Flip to page 11 on this report prepared by multiple transit agencies http://www.mtc.ca.gov/planning/rail/HSR_PeninsulaInvest_brief_6-24-09.pdf … notice that CHSRA still says Transbay Transit center is the “preferred” location. They’re doubled capacity needs for 2035 doesn’t seem to jive with reality … didn’t they just report lower ridership estimates on Tuesday (and increased pricing for the L.A. to S.F. trip)?
    I hope the Beale Street Alternative is just a straw man, but the CHSRA is going to create a lot of enemies possibly calling for the extinction of this public agency if they don’t eliminate the Beale Street Alternative swiftly (which impacts our property values and causes mucho anxiety for all involved – in addition to possibly costing us $400 million in stimulus money from ARRA federal funds and the jobs it’d create).
    Seems to me that CHSRA was just struggling to survive the budget axe prior to 2008 …. the politicians on their Board need to hear some hell-raising from us to let them know they aren’t escaping the wording of Prop 1A in 2008 that said the terminus, if they want to issue the $10 billion in bonds, has to be the Transbay Transit Center.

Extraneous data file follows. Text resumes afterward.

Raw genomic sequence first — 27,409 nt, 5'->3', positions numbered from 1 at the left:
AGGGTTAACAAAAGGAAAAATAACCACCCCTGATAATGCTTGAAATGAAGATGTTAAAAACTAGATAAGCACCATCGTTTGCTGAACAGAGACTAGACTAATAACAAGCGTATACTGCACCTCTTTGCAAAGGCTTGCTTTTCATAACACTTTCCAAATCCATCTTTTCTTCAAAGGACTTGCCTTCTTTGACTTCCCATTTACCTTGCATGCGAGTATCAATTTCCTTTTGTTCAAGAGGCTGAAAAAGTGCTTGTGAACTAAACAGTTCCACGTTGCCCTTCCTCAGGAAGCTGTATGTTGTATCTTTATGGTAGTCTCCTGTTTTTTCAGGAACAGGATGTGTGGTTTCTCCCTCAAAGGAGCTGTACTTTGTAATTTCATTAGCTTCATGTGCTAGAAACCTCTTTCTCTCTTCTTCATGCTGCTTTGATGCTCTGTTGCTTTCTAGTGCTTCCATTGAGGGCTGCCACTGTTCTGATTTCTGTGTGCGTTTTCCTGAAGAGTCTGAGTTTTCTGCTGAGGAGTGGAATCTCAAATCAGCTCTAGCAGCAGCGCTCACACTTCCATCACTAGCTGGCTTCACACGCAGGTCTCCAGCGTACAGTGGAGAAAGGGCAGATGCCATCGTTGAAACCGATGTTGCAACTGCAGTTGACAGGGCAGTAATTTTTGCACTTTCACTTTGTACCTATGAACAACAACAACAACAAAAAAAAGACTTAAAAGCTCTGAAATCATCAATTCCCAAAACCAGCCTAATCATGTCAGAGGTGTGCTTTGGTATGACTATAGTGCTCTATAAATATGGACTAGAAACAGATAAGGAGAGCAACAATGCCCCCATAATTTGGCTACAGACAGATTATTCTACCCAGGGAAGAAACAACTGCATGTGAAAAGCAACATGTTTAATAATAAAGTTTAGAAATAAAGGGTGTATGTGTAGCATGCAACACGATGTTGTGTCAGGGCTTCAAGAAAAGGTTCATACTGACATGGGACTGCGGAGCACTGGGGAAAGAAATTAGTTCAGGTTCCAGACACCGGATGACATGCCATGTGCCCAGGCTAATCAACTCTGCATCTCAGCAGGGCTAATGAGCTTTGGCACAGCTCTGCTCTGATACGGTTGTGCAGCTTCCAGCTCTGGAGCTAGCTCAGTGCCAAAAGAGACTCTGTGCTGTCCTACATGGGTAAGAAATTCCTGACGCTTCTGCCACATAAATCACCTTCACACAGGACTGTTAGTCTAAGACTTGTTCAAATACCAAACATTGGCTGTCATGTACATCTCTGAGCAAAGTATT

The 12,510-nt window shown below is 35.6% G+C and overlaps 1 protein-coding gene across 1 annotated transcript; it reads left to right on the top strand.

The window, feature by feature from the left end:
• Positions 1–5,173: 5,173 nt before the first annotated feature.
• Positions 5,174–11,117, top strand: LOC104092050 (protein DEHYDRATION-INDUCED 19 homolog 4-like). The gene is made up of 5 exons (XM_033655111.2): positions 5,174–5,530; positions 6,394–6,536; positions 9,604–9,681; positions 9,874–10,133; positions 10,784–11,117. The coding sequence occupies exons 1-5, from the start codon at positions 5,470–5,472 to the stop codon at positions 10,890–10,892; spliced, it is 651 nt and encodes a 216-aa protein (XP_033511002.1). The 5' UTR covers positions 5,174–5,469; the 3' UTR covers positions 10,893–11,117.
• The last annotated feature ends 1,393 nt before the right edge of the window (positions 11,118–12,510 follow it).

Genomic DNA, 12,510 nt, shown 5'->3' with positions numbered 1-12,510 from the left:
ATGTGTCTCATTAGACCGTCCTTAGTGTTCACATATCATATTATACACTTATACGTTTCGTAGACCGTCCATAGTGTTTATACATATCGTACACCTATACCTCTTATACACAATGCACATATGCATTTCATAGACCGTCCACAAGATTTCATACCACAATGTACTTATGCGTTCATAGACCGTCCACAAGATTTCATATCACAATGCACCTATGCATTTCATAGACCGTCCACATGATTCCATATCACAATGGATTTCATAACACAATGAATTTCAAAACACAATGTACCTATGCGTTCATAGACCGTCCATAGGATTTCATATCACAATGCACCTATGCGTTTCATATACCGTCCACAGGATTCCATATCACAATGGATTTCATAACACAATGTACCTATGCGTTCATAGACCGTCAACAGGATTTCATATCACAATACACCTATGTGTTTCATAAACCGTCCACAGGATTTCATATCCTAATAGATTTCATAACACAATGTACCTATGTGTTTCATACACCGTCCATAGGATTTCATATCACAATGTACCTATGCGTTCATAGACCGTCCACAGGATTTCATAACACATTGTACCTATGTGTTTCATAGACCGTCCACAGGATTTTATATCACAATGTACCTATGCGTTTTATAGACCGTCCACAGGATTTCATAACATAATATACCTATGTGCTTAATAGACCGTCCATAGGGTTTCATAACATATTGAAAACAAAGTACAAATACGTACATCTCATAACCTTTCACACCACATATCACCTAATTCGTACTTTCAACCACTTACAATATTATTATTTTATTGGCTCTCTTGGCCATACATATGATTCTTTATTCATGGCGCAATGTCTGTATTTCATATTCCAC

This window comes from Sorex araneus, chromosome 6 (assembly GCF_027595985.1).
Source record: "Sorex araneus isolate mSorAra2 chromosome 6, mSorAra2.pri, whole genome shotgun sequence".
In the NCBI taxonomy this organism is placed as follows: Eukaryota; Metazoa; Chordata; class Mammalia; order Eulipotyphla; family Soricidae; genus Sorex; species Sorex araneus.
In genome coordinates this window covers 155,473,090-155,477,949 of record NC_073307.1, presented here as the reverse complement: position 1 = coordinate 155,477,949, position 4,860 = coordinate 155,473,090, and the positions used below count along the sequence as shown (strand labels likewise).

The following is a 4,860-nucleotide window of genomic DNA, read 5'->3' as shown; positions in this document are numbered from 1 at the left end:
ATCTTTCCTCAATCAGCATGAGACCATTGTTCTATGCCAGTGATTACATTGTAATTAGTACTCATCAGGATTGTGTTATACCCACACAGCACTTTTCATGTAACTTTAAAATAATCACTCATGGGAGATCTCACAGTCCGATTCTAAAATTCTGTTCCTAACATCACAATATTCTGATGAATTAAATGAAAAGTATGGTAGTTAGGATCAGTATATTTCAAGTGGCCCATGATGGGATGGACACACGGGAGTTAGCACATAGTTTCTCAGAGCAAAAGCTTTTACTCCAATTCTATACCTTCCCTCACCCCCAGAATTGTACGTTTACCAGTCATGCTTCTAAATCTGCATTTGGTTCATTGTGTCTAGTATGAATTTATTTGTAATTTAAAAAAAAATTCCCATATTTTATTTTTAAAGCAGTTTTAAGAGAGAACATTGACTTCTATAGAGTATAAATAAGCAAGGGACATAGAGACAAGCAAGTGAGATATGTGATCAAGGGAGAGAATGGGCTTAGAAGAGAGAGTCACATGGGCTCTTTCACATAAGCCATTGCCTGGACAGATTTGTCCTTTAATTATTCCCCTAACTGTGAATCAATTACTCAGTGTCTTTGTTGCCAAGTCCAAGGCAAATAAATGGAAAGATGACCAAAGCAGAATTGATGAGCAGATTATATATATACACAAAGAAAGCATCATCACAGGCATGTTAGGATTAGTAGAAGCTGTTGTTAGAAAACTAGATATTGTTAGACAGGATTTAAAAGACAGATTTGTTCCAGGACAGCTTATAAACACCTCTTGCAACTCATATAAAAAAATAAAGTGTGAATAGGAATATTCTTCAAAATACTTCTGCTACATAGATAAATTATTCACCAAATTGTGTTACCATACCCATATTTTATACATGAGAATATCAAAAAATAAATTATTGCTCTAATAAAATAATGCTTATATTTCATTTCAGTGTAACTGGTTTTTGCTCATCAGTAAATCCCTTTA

58. Posted by corntrollio

    “a railroad engineer can tell you that four tracks [with proper operations - none of this idea that trains must layover for 30 minutes for cleaning at some of the most expensive underground real estate in the country!!!] is more than enough for 12 tph””
    I would agree with that assessment, especially if there are tail tracks and/or a loop track. But Japan’s experience (which I detailed above) would also tell you that 12 tph is a sham estimate (considering that Tokyo has 3-4 times the population of SF and Japan is much more train-friendly than California). This is just Kopp being Kopp, as many others have mentioned.

  59. Posted by anon

    “The earliest this plan can be rejected is September 2011″
    Well, the $400MM stimulus grant will be decided by March 31, 2010. And demolition of the current tranbay terminal (and excavation for the HSR platform at that site) begins immediately afterward…